The following is a very helpful video from Fluff Love University describing the different types of cloth diapers in addition to useful accessories to further ensure successful cloth diapering. We highly recommend checking out their website which is loaded with helpful advice.
What Type of Closure: Snap or Velcro?
For most of the modern cloth systems, you will need to decide between snaps or velcro-like (also referred to as hook-and-loop or aplix) closures. There are pros and cons to each, but our recommendation is simple and clear: go with snaps! They are more durable and you will be very happy when your baby rises to a toddler.
Snaps last longer
Velcro-like closures tend to wear out faster and if they are not fastened prior to laundering or come undone in the laundry, they stick to everything and create havoc in the laundry room! In addition, velcro-like closures tend to get filled up with lint, and as a result, they lose their binding strength over time. While it seems like a velcro-like closure will be simpler, in the long-run we found that a snap closure is much, much, better in terms of ease of use.
If you do go with a velcro-like closure, several companies offer either replacement kits for the tabs (which involves ripping off old ones and sewing on new ones) or snap conversion programs where they will change your velcro closures to snap ones.
Snaps are toddler-proof
Snaps are harder for babies and toddlers to undo themselves. This doesn't matter when your baby is an infant, but as your baby gets older, they may become fascinated with undoing their diaper (potentially resulting in a pee-pee or poopy mess).
Velcro-like closures are easier
Nonetheless, velcro-like closures are more akin to putting on a disposable. Let's face it, matching up snaps on wriggly babies takes practice. Also, for those not accustomed to snaps, getting the correct fit with this type of closure can be more simplistic. So, a velcro-like closure is something to consider if grandparents or other caregivers such as a daycare provider will be using the diapers as well. But, we frankly think that a small supply of quality green disposables, like the Bambo Nature, is a better option for these situations and that you'll be better off with snap closures for your cloth diapering.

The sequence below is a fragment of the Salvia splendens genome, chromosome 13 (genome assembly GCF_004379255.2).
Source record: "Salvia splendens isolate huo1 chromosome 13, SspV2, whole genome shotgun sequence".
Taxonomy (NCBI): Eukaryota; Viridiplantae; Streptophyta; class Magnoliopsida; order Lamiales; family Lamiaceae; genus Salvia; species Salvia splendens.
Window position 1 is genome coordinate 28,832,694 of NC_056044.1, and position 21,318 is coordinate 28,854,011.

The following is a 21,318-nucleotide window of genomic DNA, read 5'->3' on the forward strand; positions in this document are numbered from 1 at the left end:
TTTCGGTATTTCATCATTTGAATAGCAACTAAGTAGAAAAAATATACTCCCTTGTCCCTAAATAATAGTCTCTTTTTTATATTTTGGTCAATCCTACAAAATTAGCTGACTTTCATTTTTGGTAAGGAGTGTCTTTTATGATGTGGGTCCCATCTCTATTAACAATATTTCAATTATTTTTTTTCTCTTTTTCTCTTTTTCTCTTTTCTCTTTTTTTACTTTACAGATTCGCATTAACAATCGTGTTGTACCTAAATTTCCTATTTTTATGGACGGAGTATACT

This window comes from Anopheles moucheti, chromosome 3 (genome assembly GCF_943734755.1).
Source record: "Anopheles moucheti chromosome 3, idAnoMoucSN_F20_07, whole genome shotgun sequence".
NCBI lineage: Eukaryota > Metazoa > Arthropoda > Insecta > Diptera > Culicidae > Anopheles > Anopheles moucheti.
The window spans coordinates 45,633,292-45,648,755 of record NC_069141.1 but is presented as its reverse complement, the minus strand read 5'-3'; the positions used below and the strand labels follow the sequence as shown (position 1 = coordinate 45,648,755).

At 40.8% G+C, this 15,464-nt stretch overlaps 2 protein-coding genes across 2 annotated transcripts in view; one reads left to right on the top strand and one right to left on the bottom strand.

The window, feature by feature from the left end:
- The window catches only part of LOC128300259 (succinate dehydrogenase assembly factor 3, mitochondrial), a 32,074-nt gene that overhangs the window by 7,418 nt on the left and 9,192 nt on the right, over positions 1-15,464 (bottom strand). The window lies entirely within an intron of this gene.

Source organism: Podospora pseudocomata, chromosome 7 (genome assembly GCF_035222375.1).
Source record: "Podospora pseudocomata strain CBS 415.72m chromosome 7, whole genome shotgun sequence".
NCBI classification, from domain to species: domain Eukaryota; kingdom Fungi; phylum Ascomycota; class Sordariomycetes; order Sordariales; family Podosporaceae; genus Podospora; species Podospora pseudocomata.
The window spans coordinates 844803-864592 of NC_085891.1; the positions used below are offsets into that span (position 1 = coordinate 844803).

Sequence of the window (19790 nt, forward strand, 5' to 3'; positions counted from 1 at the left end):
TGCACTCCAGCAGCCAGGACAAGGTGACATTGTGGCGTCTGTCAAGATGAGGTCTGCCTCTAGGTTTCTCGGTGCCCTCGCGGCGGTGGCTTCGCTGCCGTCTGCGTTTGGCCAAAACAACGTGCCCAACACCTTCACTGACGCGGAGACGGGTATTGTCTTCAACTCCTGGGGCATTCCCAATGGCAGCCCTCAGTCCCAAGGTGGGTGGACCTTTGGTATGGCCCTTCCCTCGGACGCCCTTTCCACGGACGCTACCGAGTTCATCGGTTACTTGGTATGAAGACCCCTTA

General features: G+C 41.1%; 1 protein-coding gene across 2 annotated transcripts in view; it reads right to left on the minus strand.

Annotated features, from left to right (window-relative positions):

Further Deciding Factors
The following are topics to consider when making your selection. As a whole, they will help you sort out what matters to you most and create clarity in your purchasing decision.
How Many Will I Need to Get Started?
In general, you will need a stash of about 30 diapers to last for the duration from infancy to potty training (and having 36 diapers is a bit more convenient, especially in the first year). This can be accomplished economically with one-size (OS) systems which are very popular. With brands like Thirsties that tend to come in two sizes, reflected in our review of Thirsties Duo Wrap with Duo Hemp Prefold, you will need about that many for each size.
Interestingly, Thirsties recently launched a new One-Size Pocket Diaper, we'd imagine due to consumer demand for flexible sizing.
If you are committed to cloth from birth, you may need a smaller newborn set to get you through until baby fits into OS or Size 1. KangaCare sells great Rumparooz newborn diapers that are sweetly named Lil'Joey All-in-One (AIO) for Preemies and Newborns, these have a snap down front for use until the umbilical cord separates. If you are looking for a cheaper route for the early days, many families find that using a green disposable diaper or prefolds with covers work very well for the newborn size phase (typically just the first month).